After Nashville tragedy, WH points finger at GOP without a word about the actual shooter
By Gary Abernathy
There is one person to blame for what happened Monday
Three children and three adults were killed Monday in a school shooting in Nashville. After news spread of the tragic shooting at the private Christian school, White House press secretary Karine Jean-Pierre almost immediately took to the podium to attack Republicans.
Before hardly any facts were known about the details of the shootings, Jean-Pierre said, “How many more children have to be murdered before Republicans in Congress will step up and act to pass the assault weapons ban, to close loopholes in our background check system, or to require the safe storage of guns? We need to do something.”
I searched the internet, feeling sure I would find more comments from her than were being reported, but apparently her ire was directed only at Republicans. There was nothing I could find on Monday from her, or from President Biden, condemning the person who actually did the killing or commending the brave officers who ran headfirst into gunfire and brought her down.
The 28-year-old shooter, Audrey Elizabeth Hale, was “a biological woman who, on a social media profile, used male pronouns,” according to a police spokesperson. Clearly, she is the one to blame for the shootings, and the police officers who stopped her deserve everyone’s gratitude.
There’s much more to be learned about this case, but it’s the height of irresponsibility for the Biden White House to immediately point fingers at anyone other than the person who decided to walk into a school and start firing away. No one else did that, and it’s unlikely there are any laws that would have stopped it.
So anxious is the left to blame guns for Monday’s tragedy — and for all shootings — that some are criticizing a Tennessee congressman because he posed for a picture in 2021 showing him and his family holding guns. Here’s an excerpt from a USA Today story:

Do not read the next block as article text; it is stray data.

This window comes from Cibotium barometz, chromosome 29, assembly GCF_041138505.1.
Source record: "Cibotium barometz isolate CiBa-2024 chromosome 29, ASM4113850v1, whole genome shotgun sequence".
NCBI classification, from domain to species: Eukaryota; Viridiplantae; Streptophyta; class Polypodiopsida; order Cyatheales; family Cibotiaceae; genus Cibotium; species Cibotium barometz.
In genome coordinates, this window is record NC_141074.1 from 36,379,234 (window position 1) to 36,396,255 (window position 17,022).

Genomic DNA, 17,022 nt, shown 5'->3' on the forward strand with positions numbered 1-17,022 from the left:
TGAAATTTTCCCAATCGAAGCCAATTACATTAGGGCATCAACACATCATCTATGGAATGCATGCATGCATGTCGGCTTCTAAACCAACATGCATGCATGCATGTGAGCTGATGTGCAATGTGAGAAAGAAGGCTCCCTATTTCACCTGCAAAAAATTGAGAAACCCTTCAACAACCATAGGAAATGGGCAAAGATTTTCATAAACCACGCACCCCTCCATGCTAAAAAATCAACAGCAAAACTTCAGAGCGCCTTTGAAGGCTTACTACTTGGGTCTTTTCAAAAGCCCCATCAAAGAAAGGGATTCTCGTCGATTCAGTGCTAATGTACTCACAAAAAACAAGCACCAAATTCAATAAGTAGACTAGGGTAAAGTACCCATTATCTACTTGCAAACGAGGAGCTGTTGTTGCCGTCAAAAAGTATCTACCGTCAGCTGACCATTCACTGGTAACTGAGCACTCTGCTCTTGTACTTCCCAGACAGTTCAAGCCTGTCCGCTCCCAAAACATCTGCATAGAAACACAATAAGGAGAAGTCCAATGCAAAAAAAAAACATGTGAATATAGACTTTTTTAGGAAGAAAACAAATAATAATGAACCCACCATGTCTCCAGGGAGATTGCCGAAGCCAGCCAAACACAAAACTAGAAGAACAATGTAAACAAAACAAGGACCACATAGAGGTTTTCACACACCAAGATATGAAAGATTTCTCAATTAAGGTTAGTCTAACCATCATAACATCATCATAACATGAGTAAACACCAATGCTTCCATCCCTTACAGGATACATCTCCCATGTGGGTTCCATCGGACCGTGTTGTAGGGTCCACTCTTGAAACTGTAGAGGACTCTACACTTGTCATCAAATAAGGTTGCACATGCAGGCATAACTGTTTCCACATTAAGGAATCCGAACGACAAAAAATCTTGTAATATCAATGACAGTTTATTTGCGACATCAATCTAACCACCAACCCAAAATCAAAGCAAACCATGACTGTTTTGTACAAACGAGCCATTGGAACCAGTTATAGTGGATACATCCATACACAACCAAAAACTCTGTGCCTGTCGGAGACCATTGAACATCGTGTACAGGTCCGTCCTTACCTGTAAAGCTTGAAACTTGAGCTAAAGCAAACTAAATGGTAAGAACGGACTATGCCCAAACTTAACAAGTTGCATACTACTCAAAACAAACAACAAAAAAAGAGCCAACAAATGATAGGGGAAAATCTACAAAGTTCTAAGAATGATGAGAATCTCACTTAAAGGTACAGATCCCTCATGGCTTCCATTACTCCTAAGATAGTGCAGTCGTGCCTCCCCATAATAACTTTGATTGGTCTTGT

U.S. Rep. Andy Ogles, R-Tenn., whose district includes the site of Monday's mass shooting in Nashville, received widespread criticism from gun control advocates for a Christmas photo he posted in 2021 of his family posing with guns.
The photo, which remained on the congressman's Facebook page as of Monday night, shows his wife and two of his three children smiling and holding firearms in front of a Christmas tree.
What does that have to do with anything? What is the connection between law-abiding people posing with their legal guns and a deadly shooting with which none of the members of that family were connected? But that’s how too many on the left look at the issue. You support the Second Amendment? You’re responsible for people who commit murder. Wow.
There are countless federal and state gun laws on the books, and Hale broke many of them, just based on what is known. Laws are only obeyed by law-abiding people. Law-abiding people don’t commit murder. Laws do not affect people who don’t care whether they break the law. A thousand more laws aren’t going to prevent evil acts from being perpetrated by evil or disturbed people, a sad truth in this lost world.
Many mainstream media outlets seem to be having trouble covering this case in typical fashion, and we can explore the various reasons for that at a later date. For now, we know that there is only one person to blame for what happened: Audrey Elizabeth Hale. She planned it and carried it out. She’s dead, and there is nowhere else to look — and sometimes that’s an understandably empty feeling.
Prayers for the victims and their families, and for our troubled world in general.
Pat Buchanan’s GOP must chart a new course on race
In my first of two Washington Post columns this month, I noted that Pat Buchanan — long the most ubiquitous conservative on the TV airwaves in the 1980s and much of the 1990s — recently retired from column writing. Buchanan had lost much of his national influence in recent years, but, as I pointed out, his stamp is firmly on the modern Republican Party — which is fine, except in one area.
Buchanan was often accused of being a racist and antisemite.
And yet, in a 1990 profile in The Post, New Republic writer Fred Barnes — a frequent Buchanan TV co-panelist — concluded that while Buchanan’s positions on Israel might suggest antisemitism, “If your definition is someone who is personally bigoted against Jews, doesn’t want them in the country club, I don’t think Pat is that.”